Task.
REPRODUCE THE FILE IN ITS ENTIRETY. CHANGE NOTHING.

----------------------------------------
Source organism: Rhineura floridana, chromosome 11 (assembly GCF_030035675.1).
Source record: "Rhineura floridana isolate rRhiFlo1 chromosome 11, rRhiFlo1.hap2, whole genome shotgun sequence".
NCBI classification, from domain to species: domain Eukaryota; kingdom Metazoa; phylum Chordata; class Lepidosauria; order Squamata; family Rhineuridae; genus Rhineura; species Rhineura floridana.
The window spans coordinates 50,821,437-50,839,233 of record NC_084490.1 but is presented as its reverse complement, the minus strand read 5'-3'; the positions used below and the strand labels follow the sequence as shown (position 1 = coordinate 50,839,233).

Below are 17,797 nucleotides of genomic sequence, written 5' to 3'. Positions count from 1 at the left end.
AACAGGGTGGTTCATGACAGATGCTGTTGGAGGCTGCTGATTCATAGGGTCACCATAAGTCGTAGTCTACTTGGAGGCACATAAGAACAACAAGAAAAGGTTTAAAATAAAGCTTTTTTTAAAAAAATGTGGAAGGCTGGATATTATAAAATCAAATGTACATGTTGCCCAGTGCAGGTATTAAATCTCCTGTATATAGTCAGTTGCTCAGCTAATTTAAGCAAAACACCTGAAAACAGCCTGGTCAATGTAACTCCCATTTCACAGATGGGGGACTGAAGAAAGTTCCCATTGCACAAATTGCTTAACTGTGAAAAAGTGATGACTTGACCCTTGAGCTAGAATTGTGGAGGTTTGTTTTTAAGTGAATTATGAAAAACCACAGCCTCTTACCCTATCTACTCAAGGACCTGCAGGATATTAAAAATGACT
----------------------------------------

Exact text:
Source organism: Rhineura floridana, chromosome 11 (assembly GCF_030035675.1).
Source record: "Rhineura floridana isolate rRhiFlo1 chromosome 11, rRhiFlo1.hap2, whole genome shotgun sequence".
NCBI classification, from domain to species: domain Eukaryota; kingdom Metazoa; phylum Chordata; class Lepidosauria; order Squamata; family Rhineuridae; genus Rhineura; species Rhineura floridana.
The window spans coordinates 50,821,437-50,839,233 of record NC_084490.1 but is presented as its reverse complement, the minus strand read 5'-3'; the positions used below and the strand labels follow the sequence as shown (position 1 = coordinate 50,839,233).

Below are 17,797 nucleotides of genomic sequence, written 5' to 3'. Positions count from 1 at the left end.
AACAGGGTGGTTCATGACAGATGCTGTTGGAGGCTGCTGATTCATAGGGTCACCATAAGTCGTAGTCTACTTGGAGGCACATAAGAACAACAAGAAAAGGTTTAAAATAAAGCTTTTTTTAAAAAAATGTGGAAGGCTGGATATTATAAAATCAAATGTACATGTTGCCCAGTGCAGGTATTAAATCTCCTGTATATAGTCAGTTGCTCAGCTAATTTAAGCAAAACACCTGAAAACAGCCTGGTCAATGTAACTCCCATTTCACAGATGGGGGACTGAAGAAAGTTCCCATTGCACAAATTGCTTAACTGTGAAAAAGTGATGACTTGACCCTTGAGCTAGAATTGTGGAGGTTTGTTTTTAAGTGAATTATGAAAAACCACAGCCTCTTACCCTATCTACTCAAGGACCTGCAGGATATTAAAAATGACT